Umberto Eco (1932-2016) On Writing, Symbols, Interstices, Creativity, Stubborn Incuriosity, Theory And Story

“I think an author should write what the reader does not expect. The problem is not to ask what they need, but to change them…to produce the kind of reader you want for each story.”

“The more elusive and ambiguous a symbol is, the more it gains significance and power.” (Foucault’s Pendulum, page 420)

“I always say that I am able to use the interstices. There is a lot of space between atom and atom and electron and electron, and if we reduced the matter of the universe by eliminating all the space in between, the entire universe would be compressed into a ball. Our lives are full of interstices.”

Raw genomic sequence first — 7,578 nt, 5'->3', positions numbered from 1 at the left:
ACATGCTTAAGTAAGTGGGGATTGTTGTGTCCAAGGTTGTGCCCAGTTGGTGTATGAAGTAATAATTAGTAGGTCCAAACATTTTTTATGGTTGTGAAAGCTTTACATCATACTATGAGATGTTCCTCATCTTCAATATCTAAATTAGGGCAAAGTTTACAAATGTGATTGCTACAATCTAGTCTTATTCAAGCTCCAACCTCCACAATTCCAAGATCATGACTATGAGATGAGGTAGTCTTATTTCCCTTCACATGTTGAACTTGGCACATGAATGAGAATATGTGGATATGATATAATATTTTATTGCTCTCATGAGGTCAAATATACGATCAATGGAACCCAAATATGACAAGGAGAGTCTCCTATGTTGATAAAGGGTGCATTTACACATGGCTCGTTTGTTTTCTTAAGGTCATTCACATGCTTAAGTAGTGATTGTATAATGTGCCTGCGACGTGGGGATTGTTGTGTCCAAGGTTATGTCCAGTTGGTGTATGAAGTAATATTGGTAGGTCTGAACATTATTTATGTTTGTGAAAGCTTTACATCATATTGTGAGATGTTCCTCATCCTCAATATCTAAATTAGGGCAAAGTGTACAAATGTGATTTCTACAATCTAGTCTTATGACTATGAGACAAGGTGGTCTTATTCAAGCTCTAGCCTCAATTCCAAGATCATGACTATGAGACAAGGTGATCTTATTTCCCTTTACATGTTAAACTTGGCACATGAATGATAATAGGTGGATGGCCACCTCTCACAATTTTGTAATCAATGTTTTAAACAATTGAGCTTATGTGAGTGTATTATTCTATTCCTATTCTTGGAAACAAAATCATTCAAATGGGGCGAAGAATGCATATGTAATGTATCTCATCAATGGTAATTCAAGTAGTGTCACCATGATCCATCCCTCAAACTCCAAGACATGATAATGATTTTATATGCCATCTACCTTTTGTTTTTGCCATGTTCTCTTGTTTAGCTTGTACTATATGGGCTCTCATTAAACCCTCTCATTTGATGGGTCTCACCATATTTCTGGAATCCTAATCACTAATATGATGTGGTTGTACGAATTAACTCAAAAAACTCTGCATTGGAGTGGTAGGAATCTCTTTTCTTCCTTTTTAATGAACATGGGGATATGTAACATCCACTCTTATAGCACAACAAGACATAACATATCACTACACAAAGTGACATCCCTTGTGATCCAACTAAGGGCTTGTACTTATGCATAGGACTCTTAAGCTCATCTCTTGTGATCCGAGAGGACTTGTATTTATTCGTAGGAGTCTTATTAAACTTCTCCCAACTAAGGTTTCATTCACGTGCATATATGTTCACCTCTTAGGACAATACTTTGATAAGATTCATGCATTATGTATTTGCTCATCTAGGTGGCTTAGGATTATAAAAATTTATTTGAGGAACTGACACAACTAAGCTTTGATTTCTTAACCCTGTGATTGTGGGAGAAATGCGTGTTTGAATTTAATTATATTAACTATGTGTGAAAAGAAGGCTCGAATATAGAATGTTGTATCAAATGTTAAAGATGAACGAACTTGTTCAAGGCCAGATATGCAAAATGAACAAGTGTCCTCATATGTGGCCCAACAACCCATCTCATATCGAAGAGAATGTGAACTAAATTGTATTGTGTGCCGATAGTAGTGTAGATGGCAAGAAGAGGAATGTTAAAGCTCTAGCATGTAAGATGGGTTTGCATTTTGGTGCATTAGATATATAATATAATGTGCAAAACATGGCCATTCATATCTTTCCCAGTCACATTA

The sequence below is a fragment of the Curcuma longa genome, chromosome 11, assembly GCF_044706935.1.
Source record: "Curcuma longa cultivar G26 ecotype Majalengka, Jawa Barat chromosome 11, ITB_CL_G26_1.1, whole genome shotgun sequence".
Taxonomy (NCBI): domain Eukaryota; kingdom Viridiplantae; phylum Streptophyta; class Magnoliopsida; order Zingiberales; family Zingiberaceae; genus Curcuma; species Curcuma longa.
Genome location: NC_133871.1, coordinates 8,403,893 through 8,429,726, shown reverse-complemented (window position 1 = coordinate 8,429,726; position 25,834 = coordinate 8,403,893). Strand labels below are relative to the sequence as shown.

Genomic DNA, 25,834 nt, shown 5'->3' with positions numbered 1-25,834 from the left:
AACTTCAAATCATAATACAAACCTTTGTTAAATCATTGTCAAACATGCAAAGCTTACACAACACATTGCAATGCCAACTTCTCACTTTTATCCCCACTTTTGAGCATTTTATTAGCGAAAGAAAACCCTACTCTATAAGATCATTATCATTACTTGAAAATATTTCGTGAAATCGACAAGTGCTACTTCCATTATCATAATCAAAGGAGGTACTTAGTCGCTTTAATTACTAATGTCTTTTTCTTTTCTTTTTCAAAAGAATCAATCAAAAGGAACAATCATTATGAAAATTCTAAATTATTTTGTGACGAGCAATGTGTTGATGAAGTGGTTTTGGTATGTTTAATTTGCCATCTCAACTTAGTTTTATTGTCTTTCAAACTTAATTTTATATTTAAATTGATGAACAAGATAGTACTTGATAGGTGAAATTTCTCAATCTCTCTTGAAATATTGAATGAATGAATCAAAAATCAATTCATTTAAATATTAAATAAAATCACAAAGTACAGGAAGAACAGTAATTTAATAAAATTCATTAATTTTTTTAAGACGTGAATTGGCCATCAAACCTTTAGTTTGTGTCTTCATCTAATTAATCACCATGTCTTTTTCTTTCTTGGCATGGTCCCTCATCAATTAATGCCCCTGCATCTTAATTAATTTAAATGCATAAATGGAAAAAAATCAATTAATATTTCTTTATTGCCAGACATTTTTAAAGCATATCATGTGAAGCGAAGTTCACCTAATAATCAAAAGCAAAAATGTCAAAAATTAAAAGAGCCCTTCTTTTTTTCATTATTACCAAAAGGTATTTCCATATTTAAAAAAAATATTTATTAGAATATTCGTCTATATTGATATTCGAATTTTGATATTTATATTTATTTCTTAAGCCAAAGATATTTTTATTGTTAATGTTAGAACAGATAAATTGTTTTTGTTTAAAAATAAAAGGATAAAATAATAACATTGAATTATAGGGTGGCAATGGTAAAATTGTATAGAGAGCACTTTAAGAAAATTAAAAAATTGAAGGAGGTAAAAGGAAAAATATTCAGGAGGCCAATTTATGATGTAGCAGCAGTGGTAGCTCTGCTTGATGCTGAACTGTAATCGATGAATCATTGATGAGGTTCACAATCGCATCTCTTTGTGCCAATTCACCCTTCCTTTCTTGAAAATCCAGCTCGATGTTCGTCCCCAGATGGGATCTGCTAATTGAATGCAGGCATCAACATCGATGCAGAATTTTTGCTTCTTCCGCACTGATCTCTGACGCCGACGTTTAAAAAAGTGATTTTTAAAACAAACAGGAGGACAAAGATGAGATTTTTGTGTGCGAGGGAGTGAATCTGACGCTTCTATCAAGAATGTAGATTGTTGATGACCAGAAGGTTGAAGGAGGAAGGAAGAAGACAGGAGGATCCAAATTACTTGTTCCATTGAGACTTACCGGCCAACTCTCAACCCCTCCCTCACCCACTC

“Critical creativity–criticizing what we are doing or inventing better ways of doing it–is the only mark of the intellectual function.”

“I like the notion of stubborn incuriosity. To cultivate a stubborn incuriosity, you have to limit yourself to certain areas of knowledge. You cannot be totally greedy. You have to oblige yourself not to learn everything. Or else you will learn nothing. Culture in this sense is about knowing how to forget.”

“When you are unable to construct a theory, you narrate a story.”

– Umberto Eco, The Art of Fiction No. 197″, The Paris Review

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